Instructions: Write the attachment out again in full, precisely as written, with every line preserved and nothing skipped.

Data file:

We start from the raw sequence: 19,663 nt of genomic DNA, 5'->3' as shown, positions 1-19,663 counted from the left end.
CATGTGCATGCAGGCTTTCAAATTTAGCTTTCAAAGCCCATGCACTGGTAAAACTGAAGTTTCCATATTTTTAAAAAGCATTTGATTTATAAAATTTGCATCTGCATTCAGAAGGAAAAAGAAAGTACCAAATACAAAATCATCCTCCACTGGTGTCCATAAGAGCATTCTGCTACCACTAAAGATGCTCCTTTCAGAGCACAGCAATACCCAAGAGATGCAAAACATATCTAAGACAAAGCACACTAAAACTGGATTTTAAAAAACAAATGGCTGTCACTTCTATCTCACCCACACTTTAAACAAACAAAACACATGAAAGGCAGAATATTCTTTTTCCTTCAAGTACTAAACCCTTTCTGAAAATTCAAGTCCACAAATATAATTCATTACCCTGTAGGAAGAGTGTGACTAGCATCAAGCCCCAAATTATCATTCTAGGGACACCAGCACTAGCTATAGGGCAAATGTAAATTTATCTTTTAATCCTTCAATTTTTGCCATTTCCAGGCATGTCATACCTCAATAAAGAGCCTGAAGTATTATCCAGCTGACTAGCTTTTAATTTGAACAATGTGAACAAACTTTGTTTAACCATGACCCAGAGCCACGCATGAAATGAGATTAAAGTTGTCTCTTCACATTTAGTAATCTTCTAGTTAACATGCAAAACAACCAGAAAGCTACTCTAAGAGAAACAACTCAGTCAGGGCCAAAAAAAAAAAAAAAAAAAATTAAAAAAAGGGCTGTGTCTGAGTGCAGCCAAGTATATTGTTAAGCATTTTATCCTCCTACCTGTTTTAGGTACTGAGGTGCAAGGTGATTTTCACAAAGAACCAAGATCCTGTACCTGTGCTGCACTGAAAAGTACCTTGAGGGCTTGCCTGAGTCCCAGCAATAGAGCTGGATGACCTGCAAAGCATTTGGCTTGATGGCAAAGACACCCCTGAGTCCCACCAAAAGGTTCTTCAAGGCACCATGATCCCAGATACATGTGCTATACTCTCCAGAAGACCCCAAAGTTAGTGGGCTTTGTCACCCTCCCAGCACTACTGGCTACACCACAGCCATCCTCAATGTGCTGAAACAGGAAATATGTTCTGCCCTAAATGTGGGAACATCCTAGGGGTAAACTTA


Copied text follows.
We start from the raw sequence: 19,663 nt of genomic DNA, 5'->3' as shown, positions 1-19,663 counted from the left end.
CATGTGCATGCAGGCTTTCAAATTTAGCTTTCAAAGCCCATGCACTGGTAAAACTGAAGTTTCCATATTTTTAAAAAGCATTTGATTTATAAAATTTGCATCTGCATTCAGAAGGAAAAAGAAAGTACCAAATACAAAATCATCCTCCACTGGTGTCCATAAGAGCATTCTGCTACCACTAAAGATGCTCCTTTCAGAGCACAGCAATACCCAAGAGATGCAAAACATATCTAAGACAAAGCACACTAAAACTGGATTTTAAAAAACAAATGGCTGTCACTTCTATCTCACCCACACTTTAAACAAACAAAACACATGAAAGGCAGAATATTCTTTTTCCTTCAAGTACTAAACCCTTTCTGAAAATTCAAGTCCACAAATATAATTCATTACCCTGTAGGAAGAGTGTGACTAGCATCAAGCCCCAAATTATCATTCTAGGGACACCAGCACTAGCTATAGGGCAAATGTAAATTTATCTTTTAATCCTTCAATTTTTGCCATTTCCAGGCATGTCATACCTCAATAAAGAGCCTGAAGTATTATCCAGCTGACTAGCTTTTAATTTGAACAATGTGAACAAACTTTGTTTAACCATGACCCAGAGCCACGCATGAAATGAGATTAAAGTTGTCTCTTCACATTTAGTAATCTTCTAGTTAACATGCAAAACAACCAGAAAGCTACTCTAAGAGAAACAACTCAGTCAGGGCCAAAAAAAAAAAAAAAAAAAATTAAAAAAAGGGCTGTGTCTGAGTGCAGCCAAGTATATTGTTAAGCATTTTATCCTCCTACCTGTTTTAGGTACTGAGGTGCAAGGTGATTTTCACAAAGAACCAAGATCCTGTACCTGTGCTGCACTGAAAAGTACCTTGAGGGCTTGCCTGAGTCCCAGCAATAGAGCTGGATGACCTGCAAAGCATTTGGCTTGATGGCAAAGACACCCCTGAGTCCCACCAAAAGGTTCTTCAAGGCACCATGATCCCAGATACATGTGCTATACTCTCCAGAAGACCCCAAAGTTAGTGGGCTTTGTCACCCTCCCAGCACTACTGGCTACACCACAGCCATCCTCAATGTGCTGAAACAGGAAATATGTTCTGCCCTAAATGTGGGAACATCCTAGGGGTAAACTTA